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Big Oil Gives Up On Drilling In Arctic, Loses Billions. Sucks To Be You, Big Oil!
Now, about my disappearing ecosystem...
This post sponsored by a grant from the Patty Dumpling Endowed Chair for coverage of oil spills, oil company dickishness, and occasional schadenfruede at the folly of Big Oil
Hey, Kids, how about some actual NICE TIME news on the environment and global warming? While it's not quite as nice as, say, the Democrats taking back Congress and putting some people on the House and Senate Science committees who think science is actually a thing, it's still a temporary reprieve for one endangered chunk of the planet. Several huge oil companies, including Royal Dutch Shell, ConocoPhillips, and others, have abandoned their plans to drill in the Arctic Ocean, and are simply walking away from drilling claims for which they paid over $2.5 billion. Not out of the goodness of their hearts, though, or because the hippies in kayaks stopped them, but on account of cold (very cold) economic reality:
The pullout comes as crude oil prices have plummeted to less than half their June 2014 levels, forcing oil companies to cut spending. For Shell and ConocoPhillips, the decision to abandon Arctic acreage was formalized just before a May 1 due date to pay the U.S. government millions of dollars in rent to keep holdings in the Chukchi Sea north of Alaska [...]
Shell last year ended a nearly $8 billion, mishap-marred quest for Arctic crude after disappointing results from a test well in the Chukchi Sea. Shell decided the risk is not worth it for now, and other companies have likely come to the same conclusion, said Peter Kiernan, the lead energy analyst at The Economist Intelligence Unit.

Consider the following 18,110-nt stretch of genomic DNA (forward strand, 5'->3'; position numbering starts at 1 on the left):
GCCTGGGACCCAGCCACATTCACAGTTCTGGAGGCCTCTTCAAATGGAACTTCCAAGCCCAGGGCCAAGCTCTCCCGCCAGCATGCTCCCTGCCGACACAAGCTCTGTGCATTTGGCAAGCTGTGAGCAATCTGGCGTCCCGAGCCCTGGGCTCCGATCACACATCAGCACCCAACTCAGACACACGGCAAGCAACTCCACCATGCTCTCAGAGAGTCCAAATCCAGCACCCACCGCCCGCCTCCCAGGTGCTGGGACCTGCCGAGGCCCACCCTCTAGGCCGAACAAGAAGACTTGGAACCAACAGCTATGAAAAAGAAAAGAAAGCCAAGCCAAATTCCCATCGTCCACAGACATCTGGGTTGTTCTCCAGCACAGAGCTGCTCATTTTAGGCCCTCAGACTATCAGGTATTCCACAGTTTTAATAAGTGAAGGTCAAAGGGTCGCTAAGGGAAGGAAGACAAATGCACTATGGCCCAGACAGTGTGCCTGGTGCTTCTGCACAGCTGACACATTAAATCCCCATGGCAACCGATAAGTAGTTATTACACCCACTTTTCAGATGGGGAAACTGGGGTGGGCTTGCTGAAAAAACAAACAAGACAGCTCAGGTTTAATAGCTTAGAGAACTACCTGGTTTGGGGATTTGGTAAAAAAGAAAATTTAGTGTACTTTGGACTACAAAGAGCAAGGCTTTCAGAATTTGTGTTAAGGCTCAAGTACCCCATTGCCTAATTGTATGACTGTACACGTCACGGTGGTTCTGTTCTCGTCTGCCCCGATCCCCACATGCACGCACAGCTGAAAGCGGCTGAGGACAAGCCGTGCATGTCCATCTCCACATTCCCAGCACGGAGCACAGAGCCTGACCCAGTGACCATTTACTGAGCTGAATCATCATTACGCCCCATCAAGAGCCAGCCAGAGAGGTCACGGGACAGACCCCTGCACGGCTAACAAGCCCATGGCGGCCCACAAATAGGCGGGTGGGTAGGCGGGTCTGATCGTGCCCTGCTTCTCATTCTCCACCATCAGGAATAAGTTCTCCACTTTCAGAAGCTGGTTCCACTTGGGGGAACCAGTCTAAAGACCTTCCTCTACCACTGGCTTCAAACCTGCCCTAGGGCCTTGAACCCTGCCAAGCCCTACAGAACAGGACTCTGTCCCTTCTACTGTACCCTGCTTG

"Arctic exploration has been put back several years, given the low oil price environment, the significant cost involved in exploration and the environmental risks that it entails," he said.
The oil companies are giving up roughly 80 percent of the area in the Chukchi Sea they'd purchased drilling rights for in 2008. The rights alone cost over $2.6 billion, and Shell, the only company that actually tried drilling up there, lost billions more when exploration attempts came up dry. Previous Shell attempts to drill in the Arctic in 2012 failed spectacularly when one of its rigs broke loose and ran ashore, thanks to "inadequate assessment and management of risks."
Shell did decide to hold on to one parcel of seabed: the same tract where it didn't find diddly last year. Company spokesman Curtis Smith explained in an email to Bloomberg News that the company isn't going to try drilling it, but that it wants to keep control of data on its failed exploration effort, which is apparently worth something to the company:
Companies generally have to give the U.S. government the geological information they glean from oil and gas development in federal waters, but they can get an extra two to 10 years to turn over that data as long as they still hold the territory.
Yr Wonkette is not an oil engineer, but our cynical reflexes tell us that maybe Shell doesn't want to give the big bad government any information that might suggest other leases would come to nothing. Or maybe it merely likes having data to play with and doesn't want to share.
Rachel Maddow, who has an open crush on the "kayactivists" who tried to block Shell rigs from leaving port last year, was fairly giddy Tuesday about the news:
[wonkbar]<a href="https: //wonkette.substack.com/p/sen-inhofe-if-global-warming-is-real-where-did-i-get-this-snowball"></a>[/wonkbar]This doesn't mean the Arctic is now safe from drilling forever. Shell and other companies still hold other Arctic claims in the Beaufort Sea, and it's possible the Interior Department could auction the forfeited leases at some point when the price of oil increases enough to make Arctic exploration profitable again. And of course there's always Russia, Norway, Canada, and other countries which may want to give Arctic drilling a go. At best, this is probably a temporary pause in attempts to drill more oil up yonder. But it's still something, a break during which maybe we'll find the backbone -- or better, the profit motive -- to make cleaner energy sources a priority.